SPE Automotive Innovation Awards

The Society of Plastics Engineers (SPE) Automotive Div. (Troy, Mich.) hosted the 40th Annual Automotive Innovation Awards Competition and Gala on Nov. 9 in the Detroit suburb of Livonia.

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The Society of Plastics Engineers (SPE) Automotive Div. (Troy, Mich.) hosted the 40th Annual Automotive Innovation Awards Competition and Gala on Nov. 9 in the Detroit suburb of Livonia. Winners and finalists in this competition highlighted current and emerging design, materials, tooling and processing trends in categories covering body exterior, interior, hardware, safety, powertrain, performance and others.

Composite products were among those honored. In the Body Interior category, the winner was a self-reinforced airbag door system (photo, right) on the 2007 PST Citroën C5 Sedan, manufactured by Visteon Corp. (Van Buren Township, Mich.). This is the auto industry’s first airbag door system that integrates a self-reinforced polymer construction (polypropylene fiber-reinforced polypropylene), which is supplied by LyondellBasell (Auburn Hills, Mich.) and Propex Fabrics (Gronau, Germany). The door system is fully recyclable and does not require typical postmold scoring/weakening of the door flap. The mold required a multizone temperature control system and a vacuum holding system to fix the fabric insert in place during the molding process. The program also required development of a specialized fiber-reinforced material to facilitate overmolding and subsequent adhesion. The resulting system is lighter than competing systems and saves approximately $5 per part as compared to welded systems.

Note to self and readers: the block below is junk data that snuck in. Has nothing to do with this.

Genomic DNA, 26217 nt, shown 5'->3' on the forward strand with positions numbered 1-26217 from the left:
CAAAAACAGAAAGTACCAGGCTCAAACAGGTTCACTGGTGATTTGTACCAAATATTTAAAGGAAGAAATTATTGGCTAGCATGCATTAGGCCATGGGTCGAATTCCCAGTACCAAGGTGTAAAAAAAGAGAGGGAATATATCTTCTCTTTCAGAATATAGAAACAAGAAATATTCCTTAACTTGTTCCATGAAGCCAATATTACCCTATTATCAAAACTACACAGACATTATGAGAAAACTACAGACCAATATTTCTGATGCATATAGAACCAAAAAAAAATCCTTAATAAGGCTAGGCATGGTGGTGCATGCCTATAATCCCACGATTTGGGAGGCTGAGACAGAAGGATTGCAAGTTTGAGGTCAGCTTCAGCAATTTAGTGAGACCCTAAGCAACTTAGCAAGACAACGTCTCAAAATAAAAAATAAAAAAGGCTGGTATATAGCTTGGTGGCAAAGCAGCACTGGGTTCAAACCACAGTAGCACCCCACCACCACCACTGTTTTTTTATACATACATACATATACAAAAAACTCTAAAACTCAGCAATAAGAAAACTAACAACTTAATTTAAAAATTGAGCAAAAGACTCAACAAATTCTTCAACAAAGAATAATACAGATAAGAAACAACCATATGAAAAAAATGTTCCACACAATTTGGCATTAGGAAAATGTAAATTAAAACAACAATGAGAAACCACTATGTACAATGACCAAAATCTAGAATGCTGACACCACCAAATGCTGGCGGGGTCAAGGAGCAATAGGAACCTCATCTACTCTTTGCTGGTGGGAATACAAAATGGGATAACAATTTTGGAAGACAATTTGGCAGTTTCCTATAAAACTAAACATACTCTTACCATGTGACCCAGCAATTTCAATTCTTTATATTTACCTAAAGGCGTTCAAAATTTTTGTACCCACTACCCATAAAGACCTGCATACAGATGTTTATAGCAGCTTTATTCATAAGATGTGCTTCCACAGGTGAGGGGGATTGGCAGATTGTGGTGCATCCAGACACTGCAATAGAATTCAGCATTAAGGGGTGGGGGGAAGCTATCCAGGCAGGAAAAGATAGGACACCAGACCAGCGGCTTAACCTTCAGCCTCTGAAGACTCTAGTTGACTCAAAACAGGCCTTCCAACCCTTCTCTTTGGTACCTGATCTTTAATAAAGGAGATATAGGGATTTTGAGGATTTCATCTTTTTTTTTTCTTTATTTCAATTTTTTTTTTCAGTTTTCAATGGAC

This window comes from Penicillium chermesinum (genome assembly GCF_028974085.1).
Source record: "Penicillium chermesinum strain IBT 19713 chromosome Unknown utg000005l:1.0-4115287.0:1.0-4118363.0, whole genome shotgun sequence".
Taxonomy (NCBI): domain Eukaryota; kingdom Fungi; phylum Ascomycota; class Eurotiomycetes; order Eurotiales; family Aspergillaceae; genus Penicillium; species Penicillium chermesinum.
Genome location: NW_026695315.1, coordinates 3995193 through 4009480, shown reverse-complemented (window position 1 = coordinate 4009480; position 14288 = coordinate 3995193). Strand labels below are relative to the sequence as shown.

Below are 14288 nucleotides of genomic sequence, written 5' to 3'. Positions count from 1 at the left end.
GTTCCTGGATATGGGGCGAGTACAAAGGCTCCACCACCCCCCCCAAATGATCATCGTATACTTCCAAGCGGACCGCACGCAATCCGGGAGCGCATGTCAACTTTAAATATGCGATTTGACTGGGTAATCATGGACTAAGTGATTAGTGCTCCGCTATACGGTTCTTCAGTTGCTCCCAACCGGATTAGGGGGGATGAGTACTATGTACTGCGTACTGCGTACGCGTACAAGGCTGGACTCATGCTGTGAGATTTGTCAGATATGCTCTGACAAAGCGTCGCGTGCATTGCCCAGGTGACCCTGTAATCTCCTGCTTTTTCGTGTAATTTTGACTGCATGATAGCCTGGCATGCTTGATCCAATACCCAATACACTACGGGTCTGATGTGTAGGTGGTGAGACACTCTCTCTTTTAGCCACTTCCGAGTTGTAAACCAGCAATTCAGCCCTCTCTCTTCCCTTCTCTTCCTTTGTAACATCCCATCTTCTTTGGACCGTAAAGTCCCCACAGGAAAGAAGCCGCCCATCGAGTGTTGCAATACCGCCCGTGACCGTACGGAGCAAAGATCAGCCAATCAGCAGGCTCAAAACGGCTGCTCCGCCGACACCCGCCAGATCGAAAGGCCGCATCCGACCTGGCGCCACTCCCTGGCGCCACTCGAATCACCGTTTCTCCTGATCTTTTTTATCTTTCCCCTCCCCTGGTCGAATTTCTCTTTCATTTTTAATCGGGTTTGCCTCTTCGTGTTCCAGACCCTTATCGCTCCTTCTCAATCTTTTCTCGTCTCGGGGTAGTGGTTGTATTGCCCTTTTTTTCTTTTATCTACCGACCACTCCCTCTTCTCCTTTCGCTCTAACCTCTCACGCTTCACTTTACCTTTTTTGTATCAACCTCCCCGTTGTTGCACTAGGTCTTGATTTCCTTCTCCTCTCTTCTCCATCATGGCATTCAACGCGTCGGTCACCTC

In the Chassis/Hardware category, Hyundai won for its integrated carrier rail for the rear plastic door module (photo, right) on its 2010 Sonata. The rail is produced via injection molding by PYEONG HWA Automotive (Daegu, South Korea) using Stamax 30YM240 long glass fiber (LGF)-reinforced polypropylene (PP) provided by SABIC Innovative Plastics (Pittsfield, Mass.). Previous plastic door-module designs had separate metal rails attached to the module after molding. The new design features a window-regulator guide rail molded as part of the plastic door module. Wire-harness clips, the drum housing, the location pin and the door-handle bracket also are molded in.

A finalist in Chassis/Hardware was the structural composite radiator support (photo, right) on the 2010 Ford Taurus, featuring LGF-PP from Dow Automotive (Auburn Hills, Mich.) and Composites One (Arlington Heights, Ill.). This compression-molded part passed a 5,340N hood-latch pull test. It features a glass mat overlay for extra strength and reduces weight by 33 percent and direct costs by 20 percent. It also consolidates part count, simplifies materials handling and shortens assembly time compared to the coated steel and cast magnesium parts it replaced.

Chrysler’s on-engine oil filter module (photo, right) on its 2010 Pentastar was a finalist in the Materials category. Made by Hengst North America (Camen, S.C.), the module incorporates BASF’s (Ludwigshafen, Germany) Ultramid A3WG7 HRX BK, a PA 6/6 with 35 percent glass reinforcement. The material’s superior heat and chemical resistance reportedly enabled engineers to eliminate 148 parts and locate the large, spin-on oil-filter module directly in the engine valley. This reduced the weight by 43 percent and saves more than 60 percent in direct costs.

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